THE ease with which we rush to condemn public service endeavour is one of the less edifying habits of public discourse. Whenever errors are made or performance dips, public opinion is quick to scapegoat, condemn or criticise.
So when real success stories are told we should be quick to offer praise where it is due. And it was due last week.
In 2012, Scotland’s economy attracted its greatest number of foreign direct investment (FDI) projects for 15 years. The total number of projects identified by accountants Ernst & Young’s annual survey was 76 – a rise of nearly 50 per cent on 2011, compared with a UK-wide equivalent growth of just 3 per cent.
Moreover, this was our highest share of UK FDI since 2004, with only the global-city behemoth of London outstripping us among the UK “regions”.
Five thousand new jobs were created and new income, buying power, tax revenues and growth were all brought to life for Scotland. In a period of such turmoil in the global economy the performance is all the more remarkable.
So credit is surely due? Firstly to the teams across the “Team Scotland” model which have integrated development agency and government efforts. Scottish Development International has quietly gone about its business expanding its promotional network in potential growth markets and advocating the value of our small corner of the world.
But after the cheers for this success we must refocus on the unrelenting need to keep the momentum going. With each tick on the clock the world becomes a more competitive place. Whatever our politics or outlook it is mission critical to our wellbeing that we resolve to place the health of our economy at the heart of public policy and endeavour.
We are making progress but we must do much, much more if we are to raise the Scottish game to where it can and must reside.
In culture terms, for me at least, too much of our politics since the Second World War has focused on debating the distribution of public funds to dry the tears of under-performance. No matter how noble the motivation behind this, it is a symptom for me of the reality that the policy powers at the disposal of successive Scottish secretaries and then Holyrood administrations have been only on spending rather than raising revenue. Much more needs to be done to demonstrate a focus on strengthening the economic sinews and the tax base of Scotland, rather than figuring out ways to take revenue from it.
And we must never think in isolation from the competitive landscape in which we operate within our British Isles, within Europe and within the global economy. So we have to create policy measures that put us at an advantage to our competitors, wherever they are and however close they are.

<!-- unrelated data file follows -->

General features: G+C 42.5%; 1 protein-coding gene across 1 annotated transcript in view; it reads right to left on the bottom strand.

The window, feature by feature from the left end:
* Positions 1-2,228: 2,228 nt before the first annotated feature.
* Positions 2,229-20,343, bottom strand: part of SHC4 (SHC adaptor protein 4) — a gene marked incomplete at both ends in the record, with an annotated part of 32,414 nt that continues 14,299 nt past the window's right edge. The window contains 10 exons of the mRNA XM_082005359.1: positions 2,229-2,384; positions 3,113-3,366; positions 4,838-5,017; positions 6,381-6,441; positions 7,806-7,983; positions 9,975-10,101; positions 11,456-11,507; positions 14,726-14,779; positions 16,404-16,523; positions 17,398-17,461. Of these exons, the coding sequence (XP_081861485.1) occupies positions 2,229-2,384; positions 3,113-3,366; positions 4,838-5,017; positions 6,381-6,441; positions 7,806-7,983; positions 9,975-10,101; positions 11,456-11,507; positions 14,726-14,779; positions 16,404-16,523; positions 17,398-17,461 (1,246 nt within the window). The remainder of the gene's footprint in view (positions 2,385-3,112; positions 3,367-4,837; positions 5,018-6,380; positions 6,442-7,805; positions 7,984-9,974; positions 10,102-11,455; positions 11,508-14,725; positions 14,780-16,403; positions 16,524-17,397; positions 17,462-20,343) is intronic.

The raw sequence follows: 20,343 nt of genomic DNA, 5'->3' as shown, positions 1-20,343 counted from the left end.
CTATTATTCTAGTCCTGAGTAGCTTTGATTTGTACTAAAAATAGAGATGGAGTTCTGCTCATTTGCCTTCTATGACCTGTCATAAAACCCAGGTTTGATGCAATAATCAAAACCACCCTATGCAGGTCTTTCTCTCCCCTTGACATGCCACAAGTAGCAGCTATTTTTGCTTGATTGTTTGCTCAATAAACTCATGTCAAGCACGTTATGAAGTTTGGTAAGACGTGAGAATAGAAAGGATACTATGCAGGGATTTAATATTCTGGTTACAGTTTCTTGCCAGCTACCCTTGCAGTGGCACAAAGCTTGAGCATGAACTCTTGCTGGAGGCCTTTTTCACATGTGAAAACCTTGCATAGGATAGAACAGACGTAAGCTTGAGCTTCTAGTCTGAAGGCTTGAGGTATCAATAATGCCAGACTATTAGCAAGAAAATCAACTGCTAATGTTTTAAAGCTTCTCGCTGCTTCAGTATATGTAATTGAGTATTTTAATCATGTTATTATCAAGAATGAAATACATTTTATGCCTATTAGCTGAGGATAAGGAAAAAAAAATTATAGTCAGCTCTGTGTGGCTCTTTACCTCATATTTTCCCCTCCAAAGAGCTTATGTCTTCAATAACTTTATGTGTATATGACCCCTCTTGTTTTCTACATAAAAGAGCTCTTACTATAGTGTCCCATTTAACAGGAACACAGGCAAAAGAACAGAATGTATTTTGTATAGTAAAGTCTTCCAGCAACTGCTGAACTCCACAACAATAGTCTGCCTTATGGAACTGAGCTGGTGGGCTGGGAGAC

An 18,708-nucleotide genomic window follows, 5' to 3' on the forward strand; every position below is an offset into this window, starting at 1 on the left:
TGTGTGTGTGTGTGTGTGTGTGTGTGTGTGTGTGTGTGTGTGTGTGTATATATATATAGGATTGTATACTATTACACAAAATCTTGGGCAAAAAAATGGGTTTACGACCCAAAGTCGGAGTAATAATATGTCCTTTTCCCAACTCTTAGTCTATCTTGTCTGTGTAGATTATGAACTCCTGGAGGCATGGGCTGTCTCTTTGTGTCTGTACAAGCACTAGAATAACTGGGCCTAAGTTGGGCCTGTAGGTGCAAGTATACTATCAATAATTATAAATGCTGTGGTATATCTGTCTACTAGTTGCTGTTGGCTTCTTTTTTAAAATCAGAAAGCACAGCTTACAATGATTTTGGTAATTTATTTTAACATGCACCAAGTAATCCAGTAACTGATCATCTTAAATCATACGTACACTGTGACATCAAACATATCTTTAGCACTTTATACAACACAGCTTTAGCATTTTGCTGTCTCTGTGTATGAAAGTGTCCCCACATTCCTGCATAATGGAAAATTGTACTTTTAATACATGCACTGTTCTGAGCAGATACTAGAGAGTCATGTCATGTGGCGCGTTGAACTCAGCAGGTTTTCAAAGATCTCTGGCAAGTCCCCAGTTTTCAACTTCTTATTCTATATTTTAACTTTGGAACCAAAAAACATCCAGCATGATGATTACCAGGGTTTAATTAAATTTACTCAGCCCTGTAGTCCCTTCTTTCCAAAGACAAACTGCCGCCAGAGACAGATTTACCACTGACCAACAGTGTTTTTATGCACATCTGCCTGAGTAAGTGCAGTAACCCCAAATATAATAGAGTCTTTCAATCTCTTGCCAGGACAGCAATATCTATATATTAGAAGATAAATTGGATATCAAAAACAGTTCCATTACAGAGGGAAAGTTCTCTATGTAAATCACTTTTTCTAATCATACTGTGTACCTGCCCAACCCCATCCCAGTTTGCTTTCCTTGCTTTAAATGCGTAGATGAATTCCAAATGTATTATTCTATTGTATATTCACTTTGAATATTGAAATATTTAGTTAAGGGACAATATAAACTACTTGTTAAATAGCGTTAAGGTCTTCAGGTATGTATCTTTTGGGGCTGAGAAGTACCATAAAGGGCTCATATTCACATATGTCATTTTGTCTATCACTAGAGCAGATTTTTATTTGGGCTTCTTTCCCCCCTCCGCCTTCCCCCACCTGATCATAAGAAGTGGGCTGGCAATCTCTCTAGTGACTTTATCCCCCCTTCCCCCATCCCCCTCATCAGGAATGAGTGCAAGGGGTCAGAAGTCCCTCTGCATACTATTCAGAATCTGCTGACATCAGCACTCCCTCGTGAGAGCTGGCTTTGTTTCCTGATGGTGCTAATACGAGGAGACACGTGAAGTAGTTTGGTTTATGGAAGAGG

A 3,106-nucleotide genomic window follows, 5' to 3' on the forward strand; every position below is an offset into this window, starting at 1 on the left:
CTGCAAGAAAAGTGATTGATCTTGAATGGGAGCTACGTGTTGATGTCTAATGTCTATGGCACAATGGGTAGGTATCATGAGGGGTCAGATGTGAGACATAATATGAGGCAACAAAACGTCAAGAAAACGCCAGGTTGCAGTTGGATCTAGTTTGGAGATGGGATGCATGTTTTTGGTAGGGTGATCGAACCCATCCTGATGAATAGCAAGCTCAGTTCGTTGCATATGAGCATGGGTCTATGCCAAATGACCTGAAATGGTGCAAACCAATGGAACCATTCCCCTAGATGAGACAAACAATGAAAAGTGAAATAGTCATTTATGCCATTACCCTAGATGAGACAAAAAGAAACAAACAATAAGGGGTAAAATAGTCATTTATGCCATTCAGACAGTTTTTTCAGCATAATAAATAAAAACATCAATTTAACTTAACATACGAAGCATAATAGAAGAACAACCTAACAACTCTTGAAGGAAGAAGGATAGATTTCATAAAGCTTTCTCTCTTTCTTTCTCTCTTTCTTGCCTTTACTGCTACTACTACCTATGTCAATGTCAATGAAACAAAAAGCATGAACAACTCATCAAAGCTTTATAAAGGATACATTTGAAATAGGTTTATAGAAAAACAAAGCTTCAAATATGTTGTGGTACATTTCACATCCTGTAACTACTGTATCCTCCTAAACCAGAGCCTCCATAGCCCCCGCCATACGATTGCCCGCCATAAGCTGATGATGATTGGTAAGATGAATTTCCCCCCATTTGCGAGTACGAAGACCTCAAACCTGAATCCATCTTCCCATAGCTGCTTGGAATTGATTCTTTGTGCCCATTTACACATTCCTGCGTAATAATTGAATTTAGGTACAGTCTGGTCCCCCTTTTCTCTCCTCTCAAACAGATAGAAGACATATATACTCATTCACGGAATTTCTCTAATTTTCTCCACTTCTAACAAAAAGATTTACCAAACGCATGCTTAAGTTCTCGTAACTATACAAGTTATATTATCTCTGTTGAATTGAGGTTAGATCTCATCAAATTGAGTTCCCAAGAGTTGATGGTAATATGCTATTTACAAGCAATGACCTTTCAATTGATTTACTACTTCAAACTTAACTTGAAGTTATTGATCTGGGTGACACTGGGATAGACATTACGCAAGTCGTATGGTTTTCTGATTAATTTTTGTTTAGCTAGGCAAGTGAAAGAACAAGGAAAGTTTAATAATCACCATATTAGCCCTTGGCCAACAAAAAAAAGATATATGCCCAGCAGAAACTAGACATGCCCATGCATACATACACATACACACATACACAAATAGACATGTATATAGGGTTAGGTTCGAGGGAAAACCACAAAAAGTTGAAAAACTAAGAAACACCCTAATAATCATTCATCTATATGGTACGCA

One of the great benefits of being relatively small as an economy is that our policy moves need not cause major waves in the wider global competitive environment.
As an SNP economic spokesperson more than a decade ago, I argued for taxation on business and wealth creation in Scotland to play a part in tilting the competitive landscape that slopes towards London back in our own direction. I hold to that logic and believe that all of the evidence supports it. Get the mix right and we can boost growth outside the metropolitan centre and strengthen the revenues we need to fund public service, as well as reducing dependency on state support caused by the economy not performing as well as it could.
For me this is deeply pragmatic and rational, and a must if Scotland is to progress within whichever constitutional arrangements we determine upon.
It is true, of course, that a race to the bottom on taxation cannot be a sustainable way to work forever. But size is on our side, and doing nothing in the face of an increasingly unequal British economic model is much more unsustainable than seeking to put that right.
The days of listening to the forces of centralising conservatism have to be over. The evidence of the weakness of that model is crystal clear. Scotland has the potential to offer a different policy approach that can both learn from the best lessons elsewhere and provide an example and benchmark to the regions across the rest of our islands who currently struggle to catch the scraps from London’s table.
Remember, the same politicians who tell us Whitehall and Westminster must hold on to power and uniformity are the same people who told us that foreign direct investment was sure to suffer in the face of “constitutional uncertainty” caused by Scotland’s referendum debate.
That irresponsible lie should shred their credibility. They are demonstrably wrong about that, and the performance of the model they promote is so self-evidently poor and sub-optimal for everywhere in the UK outside London. So why on Earth would any rational citizen or business leader buy their prognosis any more?